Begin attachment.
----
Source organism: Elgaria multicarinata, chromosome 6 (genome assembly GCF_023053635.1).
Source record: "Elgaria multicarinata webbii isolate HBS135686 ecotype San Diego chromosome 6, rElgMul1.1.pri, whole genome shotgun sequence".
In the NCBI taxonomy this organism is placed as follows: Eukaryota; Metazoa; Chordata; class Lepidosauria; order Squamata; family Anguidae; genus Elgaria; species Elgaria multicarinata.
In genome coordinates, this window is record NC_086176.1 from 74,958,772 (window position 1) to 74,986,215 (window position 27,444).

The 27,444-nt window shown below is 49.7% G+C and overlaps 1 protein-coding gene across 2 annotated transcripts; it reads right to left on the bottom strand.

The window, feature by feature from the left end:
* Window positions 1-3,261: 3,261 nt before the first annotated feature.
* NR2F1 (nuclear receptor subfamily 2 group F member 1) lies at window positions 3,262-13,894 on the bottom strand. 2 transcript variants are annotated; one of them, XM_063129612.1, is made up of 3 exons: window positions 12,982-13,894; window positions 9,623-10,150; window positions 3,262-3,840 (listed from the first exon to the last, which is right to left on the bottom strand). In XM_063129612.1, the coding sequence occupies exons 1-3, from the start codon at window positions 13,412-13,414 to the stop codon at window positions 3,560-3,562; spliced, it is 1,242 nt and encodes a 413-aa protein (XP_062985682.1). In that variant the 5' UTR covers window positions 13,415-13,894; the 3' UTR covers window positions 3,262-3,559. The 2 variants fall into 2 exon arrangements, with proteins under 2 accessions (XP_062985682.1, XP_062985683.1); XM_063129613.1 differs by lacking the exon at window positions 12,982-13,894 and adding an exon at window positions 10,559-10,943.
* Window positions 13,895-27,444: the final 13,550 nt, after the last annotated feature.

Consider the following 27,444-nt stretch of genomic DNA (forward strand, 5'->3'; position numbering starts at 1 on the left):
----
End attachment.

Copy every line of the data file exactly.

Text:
Source organism: Elgaria multicarinata, chromosome 6 (genome assembly GCF_023053635.1).
Source record: "Elgaria multicarinata webbii isolate HBS135686 ecotype San Diego chromosome 6, rElgMul1.1.pri, whole genome shotgun sequence".
In the NCBI taxonomy this organism is placed as follows: Eukaryota; Metazoa; Chordata; class Lepidosauria; order Squamata; family Anguidae; genus Elgaria; species Elgaria multicarinata.
In genome coordinates, this window is record NC_086176.1 from 74,958,772 (window position 1) to 74,986,215 (window position 27,444).

The 27,444-nt window shown below is 49.7% G+C and overlaps 1 protein-coding gene across 2 annotated transcripts; it reads right to left on the bottom strand.

The window, feature by feature from the left end:
* Window positions 1-3,261: 3,261 nt before the first annotated feature.
* NR2F1 (nuclear receptor subfamily 2 group F member 1) lies at window positions 3,262-13,894 on the bottom strand. 2 transcript variants are annotated; one of them, XM_063129612.1, is made up of 3 exons: window positions 12,982-13,894; window positions 9,623-10,150; window positions 3,262-3,840 (listed from the first exon to the last, which is right to left on the bottom strand). In XM_063129612.1, the coding sequence occupies exons 1-3, from the start codon at window positions 13,412-13,414 to the stop codon at window positions 3,560-3,562; spliced, it is 1,242 nt and encodes a 413-aa protein (XP_062985682.1). In that variant the 5' UTR covers window positions 13,415-13,894; the 3' UTR covers window positions 3,262-3,559. The 2 variants fall into 2 exon arrangements, with proteins under 2 accessions (XP_062985682.1, XP_062985683.1); XM_063129613.1 differs by lacking the exon at window positions 12,982-13,894 and adding an exon at window positions 10,559-10,943.
* Window positions 13,895-27,444: the final 13,550 nt, after the last annotated feature.

Consider the following 27,444-nt stretch of genomic DNA (forward strand, 5'->3'; position numbering starts at 1 on the left):